I struggled in Evander’s arms as he lifted me up. “Let me see Sleipnir!” I insisted.
Evander looked over at the massive horse, who nickered and lowered his head slightly. “He seems rather taken with you, milady,” he noted.
“He… This may sounds ridiculous, but he’s always been a friend to me in my dreams.”
“That must be why he wanted to come with us so badly,” I heard another voice say. It was older, almost gravelly.
I looked over to see that a centaur had come up to us, carrying a man on his back with a long chestnut beard, braided in interspersed with carved beads, and eyes like chocolate. He wore a metal helmet and sturdy armor that did nothing to hide his stocky build. He gazed at me, sizing me up and making me even more frustrated that Evander was now in care-taker mode.
“Don’t let me keep you out here,” the bearded man said. He climbed down from the centaur– he seemed to be used to it, because as short as he was, he was very nimble. “That wound needs to be treated before it causes an infection.”
The man didn’t wait for Evander to respond, but headed into the manor house. Jean-Marc then came up beside us, as well as Brom and Aubré.
“Was it a bite?” Jean-Marc asked when he saw that I was bleeding.
I shook my head. “Just its claws.”
“And those are bad enough!” Aubré told me. “Those beasts think nothing of filth and would sooner chew their toenails than so much as go for a swim.”
I wrinkled my nose at that mental image. Instead, I had Evander bring me closer to Sleipnir so I could put his snout and whisper to him.
“Thank you for helping me,” I told him, and he nickered and pressed against my hands.
“It’s time to get you inside,” Brom said after a short time. “You’re bleeding everywhere. Jean-Marc and I can show Sleipnir and the centaurs to the stables and make sure he gets cleaned up and well-fed. Aubré can help Evander dress your wounds.”
I wanted to protest, to follow Sleipnir and help wash him, but the gashes stung, and I doubt that Evander would have put me down. I resigned myself to being carried into the manor house and set tenderly on one of the armchairs. Within a few minutes, a bowl of warm water was brought in, as well as towels, tinctures, salve, and bandages.
“Fortunately for you,” Aubré said as he laid a towel under my arm and got to work on wiping the blood away with another, “our views on medicine are much better than what the Terrans believed a few hundred years ago.”
“Yeah,” I agreed, “it’s almost hard to believe that anyone ever thought leeches and blood-letting were good ideas. By the way, I guess by the fact that you’re not freaking out more that a werewolf’s scratch can’t… umm… change me.”
“Into a werewolf?” Evander asked. “Not in the least, milady. And I must apologize that I was not more diligent in preventing this. It had no chance at all of biting you, but I feel that I could have done more to keep its claws away from you.”
“Uh… well…” I winced as Aubré moved on to cleaning the scratches with a tincture of some kind. “I guess I should admit that I got a little too close. I don’t even know why; I wanted to see what was going on without getting in the way.”
“Sometimes matters can get out of hand,” Evander said.
I think Aubré wanted to make some sort of comment, too, but he was biting his tongue.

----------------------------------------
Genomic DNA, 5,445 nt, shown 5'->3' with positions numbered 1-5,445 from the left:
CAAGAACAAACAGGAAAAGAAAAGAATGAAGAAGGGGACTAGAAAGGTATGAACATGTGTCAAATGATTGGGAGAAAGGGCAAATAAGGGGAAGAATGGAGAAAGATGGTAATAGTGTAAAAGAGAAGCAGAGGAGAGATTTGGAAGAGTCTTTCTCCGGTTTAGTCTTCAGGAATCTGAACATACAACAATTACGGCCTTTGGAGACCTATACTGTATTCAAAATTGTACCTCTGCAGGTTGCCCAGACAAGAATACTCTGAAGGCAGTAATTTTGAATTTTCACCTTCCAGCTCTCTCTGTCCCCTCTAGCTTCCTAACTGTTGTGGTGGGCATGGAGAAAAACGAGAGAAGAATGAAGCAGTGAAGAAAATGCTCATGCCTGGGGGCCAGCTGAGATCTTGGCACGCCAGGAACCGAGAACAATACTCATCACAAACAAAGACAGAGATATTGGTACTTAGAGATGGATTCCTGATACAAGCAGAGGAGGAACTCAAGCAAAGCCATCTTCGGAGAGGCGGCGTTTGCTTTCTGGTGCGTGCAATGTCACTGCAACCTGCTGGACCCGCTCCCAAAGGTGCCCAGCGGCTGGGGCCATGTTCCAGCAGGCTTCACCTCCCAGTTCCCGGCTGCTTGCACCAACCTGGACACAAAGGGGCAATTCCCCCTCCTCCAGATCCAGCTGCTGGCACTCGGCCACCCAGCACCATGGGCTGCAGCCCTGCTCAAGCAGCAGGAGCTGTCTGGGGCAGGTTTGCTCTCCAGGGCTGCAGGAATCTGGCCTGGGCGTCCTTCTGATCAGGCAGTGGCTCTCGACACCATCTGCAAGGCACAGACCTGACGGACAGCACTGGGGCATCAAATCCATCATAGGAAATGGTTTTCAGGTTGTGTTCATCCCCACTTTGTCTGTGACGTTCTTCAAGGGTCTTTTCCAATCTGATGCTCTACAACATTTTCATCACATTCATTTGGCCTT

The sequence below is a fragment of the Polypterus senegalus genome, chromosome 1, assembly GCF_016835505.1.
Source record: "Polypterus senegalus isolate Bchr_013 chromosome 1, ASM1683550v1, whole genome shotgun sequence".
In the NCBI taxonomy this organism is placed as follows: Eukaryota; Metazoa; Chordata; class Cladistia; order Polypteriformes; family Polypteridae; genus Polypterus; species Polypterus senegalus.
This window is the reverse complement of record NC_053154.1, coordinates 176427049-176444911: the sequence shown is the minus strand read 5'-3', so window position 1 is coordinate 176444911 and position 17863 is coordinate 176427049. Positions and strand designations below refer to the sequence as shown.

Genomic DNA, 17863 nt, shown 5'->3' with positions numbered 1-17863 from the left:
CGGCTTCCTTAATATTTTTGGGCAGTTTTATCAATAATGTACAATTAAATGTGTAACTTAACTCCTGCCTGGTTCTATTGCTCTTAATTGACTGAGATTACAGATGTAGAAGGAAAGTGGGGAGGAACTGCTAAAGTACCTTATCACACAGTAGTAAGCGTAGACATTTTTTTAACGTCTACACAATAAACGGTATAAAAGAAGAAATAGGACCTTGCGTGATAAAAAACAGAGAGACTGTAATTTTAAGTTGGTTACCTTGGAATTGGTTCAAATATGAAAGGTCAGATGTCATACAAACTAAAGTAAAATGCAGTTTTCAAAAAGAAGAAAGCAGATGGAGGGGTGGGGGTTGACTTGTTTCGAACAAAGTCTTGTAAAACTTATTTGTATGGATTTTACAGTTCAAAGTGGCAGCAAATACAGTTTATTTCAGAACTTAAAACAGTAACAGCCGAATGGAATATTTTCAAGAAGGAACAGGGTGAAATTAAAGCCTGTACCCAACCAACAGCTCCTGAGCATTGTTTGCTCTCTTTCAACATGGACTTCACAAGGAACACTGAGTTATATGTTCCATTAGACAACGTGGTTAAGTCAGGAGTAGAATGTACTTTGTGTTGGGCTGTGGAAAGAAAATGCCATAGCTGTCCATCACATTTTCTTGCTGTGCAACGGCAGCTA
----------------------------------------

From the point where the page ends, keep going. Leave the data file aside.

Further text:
“Now that you have seen what the others intended to keep you safe from, milady,” Evander went on, “what are your thoughts?”
“Oh, I have a lot of them,” I said. “Cerberus is real here, and so is Sleipnir. Centaurs are real– was that Nikolai, by the way, riding one of them?”
“It was indeed,” he confirmed. “I can give you a proper introduction once we are done here.”
“He– is it rude to ask if he’s a dwarf?”
“I doubt he’d mind at all,” Aubré said with a nod. “He’s rather proud of his heritage.”
“Okay…” I sighed and paused to think. “I’m tempted to think that anything from mythology and folklore can be here… but I don’t want to get carried away and think that everything is possible.”
“A wise distinction to make, milady,” Evander noted. “How is your wound feeling?”
“Umm… better, for the most part.”
“Does it sting or burn any more than deep scratches would back in your world?” Aubré asked.
“No,” I told him. “If it did, what would that mean?”
“It would mean the monsters had poisoned their claws,” he told me. “They only do that for planned battles, though, and not even all of those. They were so disorganized out there, though, it seems like this was an opportunistic fight.”
“It is entirely plausible that Nikolai did something to enrage them,” Evander added.
“Could it have had something to do with Sleipnir?” I asked as I looked up at him.
“We’ll ask him in a bit,” Aubré said. He put aside his tinctures now that the wounds were clean, then opened a jar of salve; it was the color of sage and smelled fresh and comforting. “This will help it heal and ease the pain a little.”
I nodded, and he spread the salve generously over each gash. It did feel nice, and I was glad that he’d had the salve on hand. Within a few minutes, they had my wound wrapped and bandaged, and we only needed to clean ourselves up a bit for before returning to the dining hall.
At that moment, however, my main concern was not food, but the fact that I would be seeing Stefan in less than two weeks. He would notice a bandage or healing wounds, and I wondered how I was going to explain this to him. He’d already had a dream that told him I wasn’t perfectly safe; what could I say to him that wouldn’t be an outright lie?
A little something seasonal to go with today’s reading. It has a touch of melancholy to it, but also a level of sophistication. Happy listening!